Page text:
Wool Over Our Eyes: How a Fragmented Fashion Supply Chain Hides Global Social Issues

Hand sewing a material on a machine.

From child-filled sweatshops in China and slave labor in Uzbekistan to hazardous working conditions in India and beyond, the fashion industry has had a long, scandalous history with problematic production and supply chain practices. While the global garment production community isn’t as bad as it used to be, there are still many social and supply issues that need to be addressed by fashion companies.

Through the Lens of a Disaster: The Real Effect of Poor Supply Chain Practices

On April 24, 2013, the Rana Plaza building in Bangladesh, which was home to several clothing factories, collapsed, killing over 1,100 people and injuring approximately 2,500. Hundreds of the survivors were left with permanent disabilities. During the day before, cracks had appeared throughout the building. Despite their apprehensions, workers were instructed to go to work as normal.

This tragic incident shook the fashion industry to the core, for it revealed many hard truths about working conditions in garment producing countries. This catastrophe would have been prevented had it not been for numerous construction and safety compliance violations, shoddy inspection practices, and a disregard for worker safety.

As the dust from the crumbled building began to settle, accusatory fingers were pointed. Considering the magnitude of the disaster, as well as its preventability, the blame was extensive and accountability could be pinned at multiple levels:

  • At the building owners, for insisting that the garment workers had nothing to worry about and instructing them to keep working in the building.
  • At the engineer, who illegally designed and built additional floors to the building that were against the original permit.
  • At the government, for not investigating the building when it was reported to be unsafe.
  • At the consumer culture at large, for participating in an endless cycle of new fashion trends, subsequently putting pressure on garment workers to put their own safety at risk in the name of supply and demand.
  • At the fashion companies, for not adhering to a sense of corporate responsibility to make sure that their garment factories were operating with the safety and wellbeing of the workers at the forefront.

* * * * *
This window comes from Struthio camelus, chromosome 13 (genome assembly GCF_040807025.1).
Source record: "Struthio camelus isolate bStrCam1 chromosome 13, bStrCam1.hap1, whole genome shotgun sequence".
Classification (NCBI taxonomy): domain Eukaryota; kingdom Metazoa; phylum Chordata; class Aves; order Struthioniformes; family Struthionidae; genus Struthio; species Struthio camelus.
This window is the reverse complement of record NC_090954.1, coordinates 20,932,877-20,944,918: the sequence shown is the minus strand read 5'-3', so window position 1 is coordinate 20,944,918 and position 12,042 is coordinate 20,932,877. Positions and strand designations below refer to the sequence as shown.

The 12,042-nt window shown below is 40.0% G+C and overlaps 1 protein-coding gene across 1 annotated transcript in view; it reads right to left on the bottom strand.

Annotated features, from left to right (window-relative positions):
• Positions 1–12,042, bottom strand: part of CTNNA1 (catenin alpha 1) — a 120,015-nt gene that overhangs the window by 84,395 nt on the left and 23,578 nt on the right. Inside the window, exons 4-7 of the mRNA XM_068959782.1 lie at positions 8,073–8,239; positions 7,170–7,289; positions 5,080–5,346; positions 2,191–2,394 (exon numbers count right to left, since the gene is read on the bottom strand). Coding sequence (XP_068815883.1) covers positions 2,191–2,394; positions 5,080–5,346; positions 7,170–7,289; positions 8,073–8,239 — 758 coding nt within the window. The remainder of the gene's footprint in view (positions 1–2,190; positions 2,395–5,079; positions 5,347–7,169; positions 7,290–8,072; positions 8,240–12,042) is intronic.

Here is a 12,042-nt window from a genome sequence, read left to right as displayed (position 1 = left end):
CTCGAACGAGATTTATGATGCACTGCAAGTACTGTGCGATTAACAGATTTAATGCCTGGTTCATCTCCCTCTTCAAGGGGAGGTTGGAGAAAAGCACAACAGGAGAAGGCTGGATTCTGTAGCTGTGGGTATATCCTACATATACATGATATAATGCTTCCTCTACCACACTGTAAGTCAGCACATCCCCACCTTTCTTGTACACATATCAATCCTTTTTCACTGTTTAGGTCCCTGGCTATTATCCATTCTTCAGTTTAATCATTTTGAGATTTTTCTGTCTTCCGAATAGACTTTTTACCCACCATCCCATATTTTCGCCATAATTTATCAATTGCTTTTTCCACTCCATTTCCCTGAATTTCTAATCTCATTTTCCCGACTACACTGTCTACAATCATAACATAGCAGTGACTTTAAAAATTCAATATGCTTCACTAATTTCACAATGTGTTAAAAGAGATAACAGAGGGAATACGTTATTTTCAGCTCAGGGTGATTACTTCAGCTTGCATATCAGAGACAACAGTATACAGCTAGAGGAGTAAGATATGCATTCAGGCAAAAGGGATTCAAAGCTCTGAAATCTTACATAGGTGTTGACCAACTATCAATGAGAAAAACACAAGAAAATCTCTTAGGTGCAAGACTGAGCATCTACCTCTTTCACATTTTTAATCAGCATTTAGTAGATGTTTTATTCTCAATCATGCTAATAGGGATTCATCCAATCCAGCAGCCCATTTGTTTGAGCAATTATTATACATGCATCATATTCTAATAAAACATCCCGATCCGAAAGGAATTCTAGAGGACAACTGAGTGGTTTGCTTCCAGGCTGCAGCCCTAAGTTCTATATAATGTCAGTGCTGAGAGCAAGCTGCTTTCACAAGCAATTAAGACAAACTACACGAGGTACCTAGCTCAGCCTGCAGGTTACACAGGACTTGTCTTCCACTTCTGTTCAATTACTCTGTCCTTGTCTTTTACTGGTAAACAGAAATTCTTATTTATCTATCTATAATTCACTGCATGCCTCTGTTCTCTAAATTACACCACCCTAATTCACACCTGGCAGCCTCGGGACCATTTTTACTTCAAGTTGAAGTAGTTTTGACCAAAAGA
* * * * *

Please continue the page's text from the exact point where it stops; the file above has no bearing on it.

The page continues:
Sadly, the situation in Bangladesh is not unique – unsafe work conditions, poor wages, and even slave labor continue to exist in many factories. It was reported that fashion companies around the world weren’t even aware that their garments were manufactured by one of the Rana Plaza factories; It wasn’t until people rummaged through the rubble looking for clothing labels that the brands were discovered.

These problems stem from a global supply chain that is enormous, complex, and extremely fragmented. Historically, many fashion companies haven’t deeply explored every tier of their supply chain, and as such either turned a blind eye to vague, distant problems or were completely unaware altogether.

However, things are changing as many fashion leaders are becoming increasingly concerned about their culpability in these issues.

Making a Fashion Statement: Setting Actionable Standards for Fashion Supply Chains

During the past decade, a number of consultancy firms, non-profits, coalitions, and other organizations dedicated to achieving sustainability within the fashion and textile industries have emerged into the market. These companies have collectively worked toward establishing fashion sustainability initiatives, definitions, and standards, while also developing actionable advice to empower leaders in the fashion industry.